everybody, for it had been looked forward
to with anticipation as a source of some
The janitor of the Emmanuel Church
was the next witness. His name was
Frank Sademan, and he told Mr. Peixotto,
who did the questioning for the people,
that he had been janitor of the church for
a long while, but that he no longer was
employed in that capacity.
"Were you the jßnitor during the month of
"Are you at present occupied or connected
with the church?"
'•I am a member.
"Do you know Theodore Durrant?"
THE SAN FRANCISCO CALL, SATURDAY, SEPTEMBER 21, 1895.
"Ye", sir; I have known him for two years."
"Where did you meet him ?"
"At the church."
"Do you know what keys he had of the
"Not to my own knowledge. I heard that—"
General Dickinson— One moment: not what
you heard, but what you know.
Mr. Peixotto— Did you have any charge of the
lighting of the church?
"Yes, sir; I have often repaired the fixtures."
"What was their state of repair on April 3,
"They were in perfect state of repair."
"Did Durrant ever call your attention on or
about April S, 1895, to any defect in the gas
"Did anybody else?"
"Do you know the state of repair of the
fixture in the vestibule on the lower floor?"
"A Key was loose and occasioned a small leak
"What was the condition of it— it is a chan
delier, is it not?"
•'There are four lets in the chandelier, which
is on the lower floor, and one of the keys
being loose sometimes it dropped down, caus
ing a very slight leak."
"Did you ever repair it?"
"By simply pressing down the key it stopped
"Was the odor of gas perceptible to any
extent in the church?"
"Sometimes very slightly."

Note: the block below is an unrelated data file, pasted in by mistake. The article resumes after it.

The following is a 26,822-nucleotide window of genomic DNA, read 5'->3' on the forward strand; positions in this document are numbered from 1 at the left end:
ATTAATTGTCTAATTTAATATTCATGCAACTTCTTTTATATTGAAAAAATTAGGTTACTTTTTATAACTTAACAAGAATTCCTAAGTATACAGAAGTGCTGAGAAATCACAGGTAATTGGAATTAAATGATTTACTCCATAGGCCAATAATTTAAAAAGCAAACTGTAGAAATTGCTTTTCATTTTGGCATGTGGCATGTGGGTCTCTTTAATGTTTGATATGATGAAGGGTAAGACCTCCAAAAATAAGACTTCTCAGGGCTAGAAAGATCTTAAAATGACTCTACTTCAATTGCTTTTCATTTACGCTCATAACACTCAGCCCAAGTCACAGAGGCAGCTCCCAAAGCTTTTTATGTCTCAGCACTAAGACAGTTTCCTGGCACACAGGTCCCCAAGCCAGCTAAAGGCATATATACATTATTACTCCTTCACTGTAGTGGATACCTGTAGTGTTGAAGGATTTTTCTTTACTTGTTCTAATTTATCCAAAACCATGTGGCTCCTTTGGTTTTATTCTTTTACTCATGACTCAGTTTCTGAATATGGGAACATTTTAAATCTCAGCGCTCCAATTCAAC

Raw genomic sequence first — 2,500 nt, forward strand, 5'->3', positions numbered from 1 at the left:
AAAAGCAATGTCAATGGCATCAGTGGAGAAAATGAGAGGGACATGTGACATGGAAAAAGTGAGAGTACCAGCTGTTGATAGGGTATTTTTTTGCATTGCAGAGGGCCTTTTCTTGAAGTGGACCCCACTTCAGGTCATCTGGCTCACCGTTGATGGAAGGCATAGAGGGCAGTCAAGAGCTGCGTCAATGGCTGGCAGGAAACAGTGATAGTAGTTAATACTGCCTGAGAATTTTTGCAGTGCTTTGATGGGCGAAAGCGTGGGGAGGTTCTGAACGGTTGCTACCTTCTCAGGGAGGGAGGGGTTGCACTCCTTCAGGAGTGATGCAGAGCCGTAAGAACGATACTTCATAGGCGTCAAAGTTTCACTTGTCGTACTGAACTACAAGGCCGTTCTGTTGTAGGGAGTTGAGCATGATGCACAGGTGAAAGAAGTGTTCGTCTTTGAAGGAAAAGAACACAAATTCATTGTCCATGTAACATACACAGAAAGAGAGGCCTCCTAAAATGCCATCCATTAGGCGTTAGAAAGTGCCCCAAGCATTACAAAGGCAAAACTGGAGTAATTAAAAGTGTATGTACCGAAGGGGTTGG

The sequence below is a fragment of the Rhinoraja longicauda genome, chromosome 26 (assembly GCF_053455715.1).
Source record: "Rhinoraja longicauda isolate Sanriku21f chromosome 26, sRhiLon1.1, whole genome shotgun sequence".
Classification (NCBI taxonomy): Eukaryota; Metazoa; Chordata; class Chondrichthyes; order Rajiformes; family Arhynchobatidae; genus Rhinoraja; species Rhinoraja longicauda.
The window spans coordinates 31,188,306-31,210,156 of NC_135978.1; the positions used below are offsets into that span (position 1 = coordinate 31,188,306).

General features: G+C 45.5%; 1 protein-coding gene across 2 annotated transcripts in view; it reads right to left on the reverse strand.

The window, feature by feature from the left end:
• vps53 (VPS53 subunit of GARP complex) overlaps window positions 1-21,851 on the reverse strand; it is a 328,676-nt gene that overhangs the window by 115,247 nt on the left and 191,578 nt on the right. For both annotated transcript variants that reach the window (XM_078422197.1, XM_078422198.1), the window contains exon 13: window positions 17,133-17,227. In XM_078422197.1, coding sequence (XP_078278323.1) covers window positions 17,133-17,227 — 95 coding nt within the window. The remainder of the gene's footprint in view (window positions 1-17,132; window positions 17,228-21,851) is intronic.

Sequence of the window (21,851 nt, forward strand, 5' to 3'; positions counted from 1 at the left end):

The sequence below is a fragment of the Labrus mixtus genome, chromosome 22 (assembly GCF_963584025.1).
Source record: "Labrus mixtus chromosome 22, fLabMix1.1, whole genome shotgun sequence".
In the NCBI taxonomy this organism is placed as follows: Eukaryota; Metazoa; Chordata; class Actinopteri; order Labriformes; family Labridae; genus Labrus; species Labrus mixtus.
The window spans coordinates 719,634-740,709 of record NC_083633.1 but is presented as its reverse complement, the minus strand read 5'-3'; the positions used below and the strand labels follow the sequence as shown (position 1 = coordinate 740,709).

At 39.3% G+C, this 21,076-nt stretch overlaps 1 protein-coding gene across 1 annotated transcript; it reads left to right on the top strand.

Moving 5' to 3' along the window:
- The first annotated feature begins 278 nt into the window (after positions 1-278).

"Not enought to overcome you?"
"Were there any repairs made in the fixtures
at that time?"
"No repairs, but changes. They were made
In March. A patent burner, I think, was put
in by some company in order to save gas."
"Do you know the company?"
"No; the office is on Powell street."
'After the work was completed was there
I any smell of gas in the auditorium?"
"Did anybody ever report any odor of gas
"Do you know of anybody who has a key to
"I have often locked the door and found it
open on returning."
"Do you know of anybody who had a key?"
''Do you know if Theodore Durrant had a
"I don't know."
A hatchet, part of the people's exhibit, was
handed the witness, and he was asked if he
recognized it. He said: "It looks exactly like
the hand-ax I used Xo chop wood with at the
"Where did you last see it?"
"I can't positively say, but the last place I
saw it was in the cellar of the church, on the
block, I think."
"Did you ever see it in any other plate other
than the basement?"
"In the kitchen."
"In any other place?"
"I may have."
"Did you ever use it there?"
"I may have. It wae uaed to chop ice in
making icecream, possibly.'
"Dirt you see Durrant subsequent to April 3,
"I saw him on the 10th at church in the
"Subsequent to that?"
"Friday, April I' 2, 1895."
"Where did you see him?"
"At the terry, loot of Market. He said he
•was waiting to see if a report In regard to
Blanche Lamont, who was thenjmissing, whs
true. He Mtid the report was that she would
be in the City that afternoon, and he wished
to see her, if possible. He was standing near
the entrance to the ticket otiice, east of the
Market-street car turntable."
"What were you doing there?"
"Looking for my boy. He had left the house
without our permission."
"Did you have any further talk with Dur
"He said that as the detectives hunting for
her were not very efficient he was taking it up
"What time was this?"
"About 4 o'clock. I stayed there about ten
"When you left was he still there?"
"This was in the afternoon?"
"Yes, sir, it was."
"Whose duty was it to repair the gas fixtures
in the church?"
"It was considered my duty ."
Dickinson— l move to strike out the answer
as not responsive to the question.
Judge Murphy— The motion is denied.
Dickinson— When were you employed as
janitor of the church?
"In the latter part of October, 1894."
"By whom were you employed?"
"Is\- the church trustees."